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The glare which scorches vegetation, and flings barrenness abroad, exalts mud and ordure into life, expands the reptile into the mounting insect of the day, gives him wings to fly, invests him with a gaudy coat, till, in his turn, he sinks beneath that glory from which he der ed his existence.

That state, on the contrary, where the progress from obscurity is slow and laborious,-where the imagination is not amused with the vicissitudes of sudden rises and sudden falls,-where the subordination of ranks is most strictly preserved, is like those regions which, enjoying a mild sky and temperate suns, exhibit the refreshing spectacle of greenness and fertility, but can boast neither of the magnificence of storms nor the splendour of


I shall just notice some of the books from which I collected the history which follows.

I received from Spain a translation of a Life of Ripperda which appeared in Holland, plentifully interspersed with notes, tending to correct the errors of the original. The translator seems to be a man of good judgment and industrious research. The name of Mr. le Margne in the title-page is, I am informed, fictitious. His real name was

Don Salvador Maner, which is to be found in the privilege prefixed. Why he made use of a fictitious name, when his real one meets the eye a page or two after, I have not been able to discover; but under one or the other, I believe he is equally a stranger to the English reader. For this reason, when I have occasion to refer to him in the course of the work, I mention him generally as the Spanish author.

I am indebted to him for several curious particulars; and I have availed myself of many of his corrections in the original Life of Ripperda.

I have however preferred the original to part of his narrative of Ripperda's African transactions.

His supposition, that Ripperda went to Barbary merely for the purpose of security and retirement, is nowise probable.

Lord Harrington's correspondence attests the smarting resentment with which he was agitated at his fall.

The constant warfare carried on by the States of Barbary against Spain, points out that views of revenge carried him thither. This is perfectly agreeable to the rest of his character.

He could not accomplish any of these views without renouncing his religion. That he did so, was the prevailing opinion at the time. The edict of the King of Spain, taking away his dignities and titles, speaks of his "crimen tan feo," which may be supposed to refer to something more than merely his residing in Barbary.

We shall not be disposed to think, with the Spanish author, that a man who had twice renounced his religion, would sacrifice ambition, which had been the passion of his life, and the thirst of vengeance, to his religious scruples, at least, whilst his health was tolerably good, and death seemed at a distance.

There is an evident disposition in the Spanish author to soften Ripperda's conduct as much as possible to the Spanish nation, with much too favourable an opinion of the general complexion of his character.

Though, however, I have preferred the original Life in these two circumstances,-the views which carried him to Barbary and the religion he professed there; I have followed the translator in other particulars.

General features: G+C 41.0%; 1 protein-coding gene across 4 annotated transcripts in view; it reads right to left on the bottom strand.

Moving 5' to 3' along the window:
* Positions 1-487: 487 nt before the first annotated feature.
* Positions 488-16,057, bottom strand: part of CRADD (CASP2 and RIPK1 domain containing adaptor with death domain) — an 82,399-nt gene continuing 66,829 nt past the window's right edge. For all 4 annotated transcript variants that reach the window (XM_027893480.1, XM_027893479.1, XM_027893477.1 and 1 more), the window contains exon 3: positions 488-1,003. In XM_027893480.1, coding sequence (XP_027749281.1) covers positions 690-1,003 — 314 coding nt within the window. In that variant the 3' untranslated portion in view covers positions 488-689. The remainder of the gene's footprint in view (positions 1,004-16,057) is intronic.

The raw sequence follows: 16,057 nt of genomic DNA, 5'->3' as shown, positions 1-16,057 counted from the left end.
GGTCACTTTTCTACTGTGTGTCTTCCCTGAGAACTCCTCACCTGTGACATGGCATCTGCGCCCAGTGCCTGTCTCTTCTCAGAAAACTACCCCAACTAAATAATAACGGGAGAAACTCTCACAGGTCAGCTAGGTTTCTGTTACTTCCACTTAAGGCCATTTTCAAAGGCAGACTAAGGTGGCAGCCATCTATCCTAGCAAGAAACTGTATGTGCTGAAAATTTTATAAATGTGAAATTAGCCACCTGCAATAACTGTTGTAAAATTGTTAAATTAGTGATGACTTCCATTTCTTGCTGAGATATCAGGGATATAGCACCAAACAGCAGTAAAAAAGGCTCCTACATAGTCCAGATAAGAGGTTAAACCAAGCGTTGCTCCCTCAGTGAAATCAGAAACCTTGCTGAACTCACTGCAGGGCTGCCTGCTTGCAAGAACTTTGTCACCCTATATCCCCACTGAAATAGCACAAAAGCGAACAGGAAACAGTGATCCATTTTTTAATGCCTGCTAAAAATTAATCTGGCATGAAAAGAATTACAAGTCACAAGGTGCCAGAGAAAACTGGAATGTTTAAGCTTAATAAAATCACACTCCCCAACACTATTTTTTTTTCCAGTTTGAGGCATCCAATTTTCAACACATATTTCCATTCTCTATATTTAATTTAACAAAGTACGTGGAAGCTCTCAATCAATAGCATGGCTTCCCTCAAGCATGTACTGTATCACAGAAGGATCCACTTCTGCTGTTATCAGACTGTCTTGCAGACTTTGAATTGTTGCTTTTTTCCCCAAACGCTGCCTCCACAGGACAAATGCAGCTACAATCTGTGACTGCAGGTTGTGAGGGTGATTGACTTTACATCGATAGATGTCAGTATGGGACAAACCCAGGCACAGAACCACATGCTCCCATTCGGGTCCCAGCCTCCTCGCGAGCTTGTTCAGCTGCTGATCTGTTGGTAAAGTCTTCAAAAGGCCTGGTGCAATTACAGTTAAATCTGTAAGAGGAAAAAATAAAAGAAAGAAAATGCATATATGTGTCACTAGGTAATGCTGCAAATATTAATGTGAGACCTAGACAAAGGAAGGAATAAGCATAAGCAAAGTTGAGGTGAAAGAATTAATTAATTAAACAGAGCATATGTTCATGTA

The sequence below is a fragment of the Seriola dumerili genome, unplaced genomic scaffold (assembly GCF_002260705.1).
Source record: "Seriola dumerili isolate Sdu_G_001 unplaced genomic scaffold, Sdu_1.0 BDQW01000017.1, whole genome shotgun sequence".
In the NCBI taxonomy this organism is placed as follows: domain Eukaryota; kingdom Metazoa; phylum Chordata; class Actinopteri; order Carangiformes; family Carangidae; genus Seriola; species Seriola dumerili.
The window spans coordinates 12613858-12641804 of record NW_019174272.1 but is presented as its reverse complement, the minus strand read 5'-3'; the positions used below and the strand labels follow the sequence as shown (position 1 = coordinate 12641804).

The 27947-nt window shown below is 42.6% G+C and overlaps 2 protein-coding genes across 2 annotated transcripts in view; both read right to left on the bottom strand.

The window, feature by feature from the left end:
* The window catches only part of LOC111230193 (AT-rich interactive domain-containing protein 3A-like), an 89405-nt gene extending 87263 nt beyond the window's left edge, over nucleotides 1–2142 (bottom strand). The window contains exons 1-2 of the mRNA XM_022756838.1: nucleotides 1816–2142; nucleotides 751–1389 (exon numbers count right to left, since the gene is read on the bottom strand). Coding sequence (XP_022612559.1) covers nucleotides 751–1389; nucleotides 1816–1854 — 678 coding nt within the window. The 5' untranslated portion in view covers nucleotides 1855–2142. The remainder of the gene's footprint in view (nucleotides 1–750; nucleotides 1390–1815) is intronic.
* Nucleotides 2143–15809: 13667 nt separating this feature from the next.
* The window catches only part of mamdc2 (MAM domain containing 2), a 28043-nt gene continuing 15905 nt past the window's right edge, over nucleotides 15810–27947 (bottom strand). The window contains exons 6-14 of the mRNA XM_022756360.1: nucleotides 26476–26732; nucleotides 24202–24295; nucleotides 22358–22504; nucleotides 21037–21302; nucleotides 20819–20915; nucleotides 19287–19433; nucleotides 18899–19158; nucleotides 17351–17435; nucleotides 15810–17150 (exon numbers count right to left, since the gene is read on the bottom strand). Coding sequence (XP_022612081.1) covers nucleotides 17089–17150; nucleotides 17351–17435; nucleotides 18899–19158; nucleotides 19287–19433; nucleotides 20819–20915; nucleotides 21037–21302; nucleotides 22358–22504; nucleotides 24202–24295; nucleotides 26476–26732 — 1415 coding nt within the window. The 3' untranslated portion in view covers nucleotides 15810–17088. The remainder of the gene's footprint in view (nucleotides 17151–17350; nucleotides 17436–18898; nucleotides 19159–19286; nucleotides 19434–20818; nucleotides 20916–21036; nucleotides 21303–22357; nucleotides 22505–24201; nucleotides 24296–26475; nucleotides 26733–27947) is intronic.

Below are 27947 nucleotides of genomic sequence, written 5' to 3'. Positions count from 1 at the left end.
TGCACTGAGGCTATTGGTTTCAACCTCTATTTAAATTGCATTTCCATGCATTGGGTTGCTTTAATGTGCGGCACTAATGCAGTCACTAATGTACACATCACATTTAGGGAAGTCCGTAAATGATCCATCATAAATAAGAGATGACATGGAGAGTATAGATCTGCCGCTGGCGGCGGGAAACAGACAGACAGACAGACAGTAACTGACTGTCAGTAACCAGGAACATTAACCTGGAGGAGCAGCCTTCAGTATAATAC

Lord Harrington's correspondence, which forms

a part of the very curious and valuable correspondence published by Mr. Coxe, and l'Abbé Montgon's Mémoires, furnish as good materials as could be desired for the history of Ripperda's ministry.

Gibbon, in the journal of his readings, gives a character of Montgon's Mémoires. They are, as he says, prolix and tedious enough in all conscience: but he happened to be at Madrid during the time of Ripperda's power, on a secret political mission in the service of the Duke of Bourbon, and had good opportunities of knowing the whole truth. This mission was not very pleasing to Cardinal Fleury, who disappointed all his ambitious speculations, and reduced him to the necessity of abandoning France. The pains he takes to disguise his ambitious speculations are curious. The motive he assigns for the undertaking his Spanish journey, to edify himself by contemplating King Philip in his retirement of St. Ildephonso, coupled with the circumstance, that in reality he did not set out till after he knew Philip had re-ascended the throne, exposes him to the derision of the reader.

The Spanish author has supplied me, too, with

some circumstances relating to the early part of Alberoni's residence in Spain. The Mémoires of the Duke de St. Simon and of Duclos frequently speak of him. The latter appear to me written with more of solid sense and sober judgment than are commonly met with in French authors.

The Mémoires of the Marquis de St. Philippe contain the bulky facts in Alberoni's public transactions, heavily delivered, and with little critical discernment, but with much appearance of patient and accurate investigation.

In relating the plot or conspiracy of Cellamare, the Mémoires of Mademoiselle Launay, afterwards Madame de Staël, assisted me. They are lively and entertaining. She was in the service of the Duchess de Maine, and entrusted with her secrets. A certain Chevalier, Menil, who was confined with her in the Bastile, and amused himself during the confinement in writing sentimental letters to her, for whom she conceived a violent passion, to which he made no return after he got his liberty, and of whom she speaks incessantly, appears indeed to have been an insipid kind of a personage. The good woman was certainly unreasonable to expect any one should fall in love

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